This was brought to my attention from a fellow DPC doctor:
Beginning in November, about 2,000 low-income families will be given $200 to $400 a month, money that can be used for anything from food to paying bills. The trial, with $3 million in seed money and set to run for four months at first, is a version of the universal basic income concept that has long been debated, tested in small measures, but not implemented by any country. Tech entrepreneur Andrew Yang made it a plank of his brief presidential campaign.
The Chelsea pilot may seem like a simple way to support families living on the brink during the pandemic, but the social experiment could have broader implications — perhaps shedding light on the argument over whether giving money away without conditions encourages poor people to quit their jobs or spend it unwisely, or empowers them to make decisions to break the cycle of poverty.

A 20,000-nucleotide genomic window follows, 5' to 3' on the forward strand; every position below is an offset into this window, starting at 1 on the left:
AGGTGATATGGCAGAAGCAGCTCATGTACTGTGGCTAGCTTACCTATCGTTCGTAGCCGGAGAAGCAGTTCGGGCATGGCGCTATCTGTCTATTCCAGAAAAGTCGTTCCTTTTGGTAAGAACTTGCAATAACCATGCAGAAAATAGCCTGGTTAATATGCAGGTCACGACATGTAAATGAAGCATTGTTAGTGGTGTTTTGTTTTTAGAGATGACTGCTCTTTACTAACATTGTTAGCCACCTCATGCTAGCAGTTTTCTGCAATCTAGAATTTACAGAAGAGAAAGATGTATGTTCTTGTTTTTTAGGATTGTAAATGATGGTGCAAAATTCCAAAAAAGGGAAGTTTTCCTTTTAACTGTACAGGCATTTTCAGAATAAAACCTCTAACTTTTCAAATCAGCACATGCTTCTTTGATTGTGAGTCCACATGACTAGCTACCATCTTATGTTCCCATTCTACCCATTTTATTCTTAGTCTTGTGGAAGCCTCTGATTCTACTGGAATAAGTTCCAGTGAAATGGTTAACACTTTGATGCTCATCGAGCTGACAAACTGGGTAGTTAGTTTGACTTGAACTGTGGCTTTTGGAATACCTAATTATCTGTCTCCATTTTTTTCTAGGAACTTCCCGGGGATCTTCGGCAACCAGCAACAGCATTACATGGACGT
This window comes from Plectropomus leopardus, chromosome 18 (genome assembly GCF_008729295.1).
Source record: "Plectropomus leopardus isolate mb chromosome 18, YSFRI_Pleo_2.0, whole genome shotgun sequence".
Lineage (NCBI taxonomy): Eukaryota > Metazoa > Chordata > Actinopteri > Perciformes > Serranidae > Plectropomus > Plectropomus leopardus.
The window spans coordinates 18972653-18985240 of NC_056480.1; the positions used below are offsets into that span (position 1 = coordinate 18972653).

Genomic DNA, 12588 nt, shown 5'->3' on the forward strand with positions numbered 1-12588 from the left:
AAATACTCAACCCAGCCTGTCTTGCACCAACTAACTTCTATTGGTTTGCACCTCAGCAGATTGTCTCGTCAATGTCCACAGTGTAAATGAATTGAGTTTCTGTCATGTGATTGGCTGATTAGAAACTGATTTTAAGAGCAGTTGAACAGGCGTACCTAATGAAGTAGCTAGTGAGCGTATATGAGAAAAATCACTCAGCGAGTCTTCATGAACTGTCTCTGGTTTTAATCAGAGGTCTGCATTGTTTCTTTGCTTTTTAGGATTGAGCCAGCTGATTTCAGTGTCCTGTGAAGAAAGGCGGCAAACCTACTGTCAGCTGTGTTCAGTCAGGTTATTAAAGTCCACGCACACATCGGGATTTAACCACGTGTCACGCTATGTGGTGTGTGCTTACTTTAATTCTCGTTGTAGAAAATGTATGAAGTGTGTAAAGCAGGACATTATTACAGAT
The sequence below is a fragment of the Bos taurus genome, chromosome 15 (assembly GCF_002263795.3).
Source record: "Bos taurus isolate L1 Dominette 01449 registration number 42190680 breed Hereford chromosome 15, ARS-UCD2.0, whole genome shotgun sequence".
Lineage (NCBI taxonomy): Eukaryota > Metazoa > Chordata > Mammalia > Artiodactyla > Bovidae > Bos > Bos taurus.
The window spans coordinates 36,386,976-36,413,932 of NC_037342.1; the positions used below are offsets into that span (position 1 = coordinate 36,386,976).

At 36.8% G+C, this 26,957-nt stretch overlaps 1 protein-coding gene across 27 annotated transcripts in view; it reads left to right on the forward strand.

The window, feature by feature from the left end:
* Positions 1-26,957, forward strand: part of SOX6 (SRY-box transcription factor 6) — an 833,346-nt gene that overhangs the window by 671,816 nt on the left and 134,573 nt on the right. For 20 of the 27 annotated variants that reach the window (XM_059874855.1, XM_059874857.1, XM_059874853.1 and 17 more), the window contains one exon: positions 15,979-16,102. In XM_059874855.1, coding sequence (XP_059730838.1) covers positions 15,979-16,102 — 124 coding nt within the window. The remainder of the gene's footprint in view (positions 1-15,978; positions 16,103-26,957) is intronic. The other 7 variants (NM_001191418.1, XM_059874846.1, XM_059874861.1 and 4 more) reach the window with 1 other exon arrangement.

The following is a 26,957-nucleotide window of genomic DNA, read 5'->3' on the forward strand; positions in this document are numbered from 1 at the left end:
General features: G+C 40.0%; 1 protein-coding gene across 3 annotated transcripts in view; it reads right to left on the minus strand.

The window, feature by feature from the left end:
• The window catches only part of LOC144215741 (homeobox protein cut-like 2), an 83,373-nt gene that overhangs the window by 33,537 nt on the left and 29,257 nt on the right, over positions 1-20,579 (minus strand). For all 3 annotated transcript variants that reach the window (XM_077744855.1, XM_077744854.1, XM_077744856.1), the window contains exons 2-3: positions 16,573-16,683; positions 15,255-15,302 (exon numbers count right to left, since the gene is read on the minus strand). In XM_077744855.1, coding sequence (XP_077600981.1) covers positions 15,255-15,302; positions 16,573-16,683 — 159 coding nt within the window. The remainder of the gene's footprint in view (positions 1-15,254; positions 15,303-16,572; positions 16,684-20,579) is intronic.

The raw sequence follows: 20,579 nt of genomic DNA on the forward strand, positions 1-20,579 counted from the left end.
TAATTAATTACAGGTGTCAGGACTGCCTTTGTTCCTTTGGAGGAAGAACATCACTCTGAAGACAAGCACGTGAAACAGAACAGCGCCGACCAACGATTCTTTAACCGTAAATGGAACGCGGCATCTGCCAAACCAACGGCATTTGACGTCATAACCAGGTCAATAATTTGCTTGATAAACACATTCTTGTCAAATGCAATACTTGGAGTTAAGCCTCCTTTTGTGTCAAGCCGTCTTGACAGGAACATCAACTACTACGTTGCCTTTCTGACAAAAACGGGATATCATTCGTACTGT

Now, wouldn’t it be nice if these families were allowed to use this for a Direct Primary Care membership? I can guarantee that the majority of them would get better care than they are getting now. I am NOT saying DPC doctors are better doctors. I am saying they have fewer patients and have more time to give each to one of them. Whether you are working on a car, sorting mail or even shaving, more time usually has a better outcome.
Feel free to disagree with me and leave your comments below.